3 in the top 10 in a "city" of 7m people is a very impressive result particularly given the names of competitors. Those involved should be congratulated ... Resounding endorsement for the benefits of our English medium universities as well / perhaps a clue for those in charge to look somewhere other than north for our "city's" future.
Our venerable Hong Kong University has its root planted as an institute mainly to produce English speaking locals to serve in the Colonial Government. Even its recent graduates and high government positions remains intimately linked -- this is how HKU defines its success. International ranking for HKU is irrelevant.
Furthermore, my first attempt to associate HKU unsuccessfully with Hong Kong as a trading port that Hong Kong has nothing much to trade nowadays except in the financial exchange market. A high school graduate can aptly to be a successful stockbroker. Then I thought may be HKU can be a specialist in tourism. But Hong Kong just doesn’t measure up as a destination of historical value. Hong Kong’s shopkeepers don’t need help from HKU to sell goods to tourists.
Reality is that Hong Kong is a city of landlords. As one posting said that 'live in one and rent one out' of one's properties make life pretty settled. Why we really need HKU? Unless I guess you want to be a civil servant or a minister in the government. Not bad at all that a tradition is being upheld by an institution of few hundred years old.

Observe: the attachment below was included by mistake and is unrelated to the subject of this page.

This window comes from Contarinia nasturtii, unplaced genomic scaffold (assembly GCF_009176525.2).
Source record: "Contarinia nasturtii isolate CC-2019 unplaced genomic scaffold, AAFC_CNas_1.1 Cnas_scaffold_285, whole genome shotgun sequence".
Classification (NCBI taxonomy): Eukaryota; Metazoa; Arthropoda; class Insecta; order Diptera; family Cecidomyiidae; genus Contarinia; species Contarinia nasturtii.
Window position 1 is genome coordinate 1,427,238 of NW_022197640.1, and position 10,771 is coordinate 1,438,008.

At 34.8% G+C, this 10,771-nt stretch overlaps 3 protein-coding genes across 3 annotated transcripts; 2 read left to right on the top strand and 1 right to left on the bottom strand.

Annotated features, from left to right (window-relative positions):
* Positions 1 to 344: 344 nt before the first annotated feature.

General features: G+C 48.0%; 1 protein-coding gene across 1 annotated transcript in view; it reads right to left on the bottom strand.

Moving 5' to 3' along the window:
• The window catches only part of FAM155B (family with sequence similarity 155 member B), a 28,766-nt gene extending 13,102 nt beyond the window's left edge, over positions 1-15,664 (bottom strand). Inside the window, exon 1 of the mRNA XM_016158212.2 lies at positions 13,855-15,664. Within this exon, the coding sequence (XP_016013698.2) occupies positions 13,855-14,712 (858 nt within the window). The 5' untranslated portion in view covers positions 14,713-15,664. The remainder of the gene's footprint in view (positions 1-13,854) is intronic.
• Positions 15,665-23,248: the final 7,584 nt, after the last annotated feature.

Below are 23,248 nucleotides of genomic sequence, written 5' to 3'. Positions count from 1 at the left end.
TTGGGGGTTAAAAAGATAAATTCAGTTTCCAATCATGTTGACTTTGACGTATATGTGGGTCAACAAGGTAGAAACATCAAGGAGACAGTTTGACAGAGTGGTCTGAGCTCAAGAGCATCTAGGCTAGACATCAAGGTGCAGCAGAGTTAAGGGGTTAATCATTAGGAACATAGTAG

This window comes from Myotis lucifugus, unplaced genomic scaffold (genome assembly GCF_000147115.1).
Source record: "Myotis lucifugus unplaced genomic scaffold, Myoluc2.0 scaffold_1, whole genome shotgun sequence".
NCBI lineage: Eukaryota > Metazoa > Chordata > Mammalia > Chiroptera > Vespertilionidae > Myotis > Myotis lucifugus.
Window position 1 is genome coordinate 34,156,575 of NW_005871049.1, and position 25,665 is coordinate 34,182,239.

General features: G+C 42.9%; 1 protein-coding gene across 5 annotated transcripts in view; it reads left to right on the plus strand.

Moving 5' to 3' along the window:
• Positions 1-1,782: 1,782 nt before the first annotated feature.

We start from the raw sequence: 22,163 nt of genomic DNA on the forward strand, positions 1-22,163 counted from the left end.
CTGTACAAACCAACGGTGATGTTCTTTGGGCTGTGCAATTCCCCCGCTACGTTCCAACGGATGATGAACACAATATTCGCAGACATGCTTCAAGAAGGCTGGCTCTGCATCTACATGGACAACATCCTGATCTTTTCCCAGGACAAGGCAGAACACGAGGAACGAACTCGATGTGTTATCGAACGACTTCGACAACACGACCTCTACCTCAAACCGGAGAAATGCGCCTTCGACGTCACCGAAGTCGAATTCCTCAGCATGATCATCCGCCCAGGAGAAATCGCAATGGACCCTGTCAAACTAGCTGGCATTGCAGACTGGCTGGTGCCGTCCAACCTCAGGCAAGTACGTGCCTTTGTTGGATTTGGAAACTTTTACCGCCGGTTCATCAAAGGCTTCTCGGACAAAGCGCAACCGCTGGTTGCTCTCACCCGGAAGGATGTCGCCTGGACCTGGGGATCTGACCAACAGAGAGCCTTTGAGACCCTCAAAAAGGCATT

A society in a desert is not the best place for a university to strive.
The real hope for HK is HKUST unless the administrators lose the plot.
You know for a fact that HKU existed 'to produce English speaking locals to serve in the Colonial Government'? What rubbish! Where did you get this, in the University's inception papers, in its Senate meeting minutes? HKU in its former incarnation as a College of Medicine was formed so that after the wars, HK could be served by local people well-equipped to tend to the sick and injured! Other disciplines and faculties were added gradually in later years, as the needs arose, but medicine and doctors were its first priority. Producing civil servants was probably never in any of the founding members' minds. And certainly its millions of graduates have gone to all professions, not just the Government. You are forgetting our architects, engineers, dentists, not to mention the myriad of teachers, bankers, social workers etc.
I am not commenting on your ensuing rabble, believing that to be as ill-based as your opening remarks.